In the lower part of the furnace, the limestone acts as a flux and draws together many impuritiestogether into a layer of slag that floated onto of the molten iron.The molten iron and slag is drawn off periodically.The air blast is introduced a little way above the hearth and must be strong enough to stop the burning contents of the furnace stack dropping into the hearth, but must also not be so strong asto blow the contents out of the top.Until the introduction of the Blast Furnace cast iron had not existed and iron had never been seenas a liquid in any great volume.Since the start of the 18th Century the Blast Furnace has developed in a number of ways. FirstlyCoke was introduced as a fuel in place of charcoal, allowing the size of furnace to be increase(charcoal would collapse under the extra weight from a large furnace). This was famously pioneered by Abraham Darby at Coalbrookdale in 1709 and was almost universal within 100years, however a few charcoal furnace carried on until as late as 1921! Secondly the blast air washeated using heat recovered from the exhaust gases (energy conservation is not that new). Lastly,the Coke and Iron Ore are now mixed and heated, producing sinter, before they are charged intothe furnace. Interestingly, you can tell from the texture and colour of the slag whether or not afurnace has had a hot or cold blast.Modern Blast Furnaces can be 35m (120ft) high, 14m (45ft) diameter and can produce 10,000tons per day.The Iron produced by a Blast Furnace is always call 'Pig Iron'. The title of 'Cast Iron' is onlygenerally used after the iron has been cast into a finished product.Early furnaces producing small quantities of iron could be used to cast products directly andsome furnaces, such as Rockley Furnace, had casting pits for large items such as Cannon. Withlarger furnaces, all iron was cast into pigsand was remelted but from the 1850s molten iron wascharged into other types of furnace, mixer or converter. Little if any iron is now cast into pigs inthe U.K., as steel making plants are incorporated into the same works as the Blast Furnaces.Return toTop of Page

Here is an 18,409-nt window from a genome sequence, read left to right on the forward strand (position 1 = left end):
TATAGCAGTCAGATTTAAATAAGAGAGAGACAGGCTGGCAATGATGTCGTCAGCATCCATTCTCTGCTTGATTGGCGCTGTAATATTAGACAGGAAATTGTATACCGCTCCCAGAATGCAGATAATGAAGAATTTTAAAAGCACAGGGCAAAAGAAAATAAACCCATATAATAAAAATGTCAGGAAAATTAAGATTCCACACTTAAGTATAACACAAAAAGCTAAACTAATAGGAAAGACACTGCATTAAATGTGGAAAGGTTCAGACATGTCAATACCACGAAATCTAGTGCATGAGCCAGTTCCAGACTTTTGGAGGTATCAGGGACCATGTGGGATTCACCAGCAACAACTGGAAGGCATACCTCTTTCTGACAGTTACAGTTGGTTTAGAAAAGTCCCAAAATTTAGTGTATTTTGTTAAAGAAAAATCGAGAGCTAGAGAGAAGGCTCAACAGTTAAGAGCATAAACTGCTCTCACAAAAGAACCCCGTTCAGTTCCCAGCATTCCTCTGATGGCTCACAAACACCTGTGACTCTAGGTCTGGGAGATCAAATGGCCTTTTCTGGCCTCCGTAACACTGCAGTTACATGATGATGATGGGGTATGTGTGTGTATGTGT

The Puddling Process
In 1784 Henry Cort devised a method of producingWrought IronfromCast Iron using a Coal firedReverberatory Furnace. Solid Cast Iron was heated within an enclosed furnace.A Reverberatory Furnace is a long low structure built out of fire bricks. The coal fire was at oneend with the hearth between the fire and thechimney. The hearth was slightly dished with aroof that directed the smoke and flame from thefire well above the iron. By keeping the smokeand flame above the iron, no carbon from the firecame in contact with the iron.Solid Pig (Cast) Iron was heated vigorously in thehearth until it was all molten. The fire was thendamped down and the iron stirred so as to bring asmuch as possible in contact with the air. Aswrought Iron has a higher melting point than Cast Iron, if the temperature in the furnace wascorrect the iron began to solidify as the carbon was removed. Eventually the Wrought Iron could